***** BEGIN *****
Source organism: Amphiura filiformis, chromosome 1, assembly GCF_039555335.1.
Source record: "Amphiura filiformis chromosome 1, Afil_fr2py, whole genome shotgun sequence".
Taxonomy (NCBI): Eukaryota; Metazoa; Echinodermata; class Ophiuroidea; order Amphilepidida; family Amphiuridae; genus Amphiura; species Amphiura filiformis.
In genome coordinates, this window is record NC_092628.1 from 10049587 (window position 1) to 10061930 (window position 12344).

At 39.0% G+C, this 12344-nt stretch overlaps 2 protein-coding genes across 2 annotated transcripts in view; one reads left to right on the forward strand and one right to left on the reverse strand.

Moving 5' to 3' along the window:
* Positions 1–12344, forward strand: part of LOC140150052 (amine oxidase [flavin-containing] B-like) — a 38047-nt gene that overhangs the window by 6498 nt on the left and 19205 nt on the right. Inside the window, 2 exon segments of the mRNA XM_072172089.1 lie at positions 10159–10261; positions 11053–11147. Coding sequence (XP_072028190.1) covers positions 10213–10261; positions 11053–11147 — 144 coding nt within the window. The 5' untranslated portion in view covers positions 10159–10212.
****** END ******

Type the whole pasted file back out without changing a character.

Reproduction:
Source organism: Amphiura filiformis, chromosome 1, assembly GCF_039555335.1.
Source record: "Amphiura filiformis chromosome 1, Afil_fr2py, whole genome shotgun sequence".
Taxonomy (NCBI): Eukaryota; Metazoa; Echinodermata; class Ophiuroidea; order Amphilepidida; family Amphiuridae; genus Amphiura; species Amphiura filiformis.
In genome coordinates, this window is record NC_092628.1 from 10049587 (window position 1) to 10061930 (window position 12344).

At 39.0% G+C, this 12344-nt stretch overlaps 2 protein-coding genes across 2 annotated transcripts in view; one reads left to right on the forward strand and one right to left on the reverse strand.

Moving 5' to 3' along the window:
* Positions 1–12344, forward strand: part of LOC140150052 (amine oxidase [flavin-containing] B-like) — a 38047-nt gene that overhangs the window by 6498 nt on the left and 19205 nt on the right. Inside the window, 2 exon segments of the mRNA XM_072172089.1 lie at positions 10159–10261; positions 11053–11147. Coding sequence (XP_072028190.1) covers positions 10213–10261; positions 11053–11147 — 144 coding nt within the window. The 5' untranslated portion in view covers positions 10159–10212.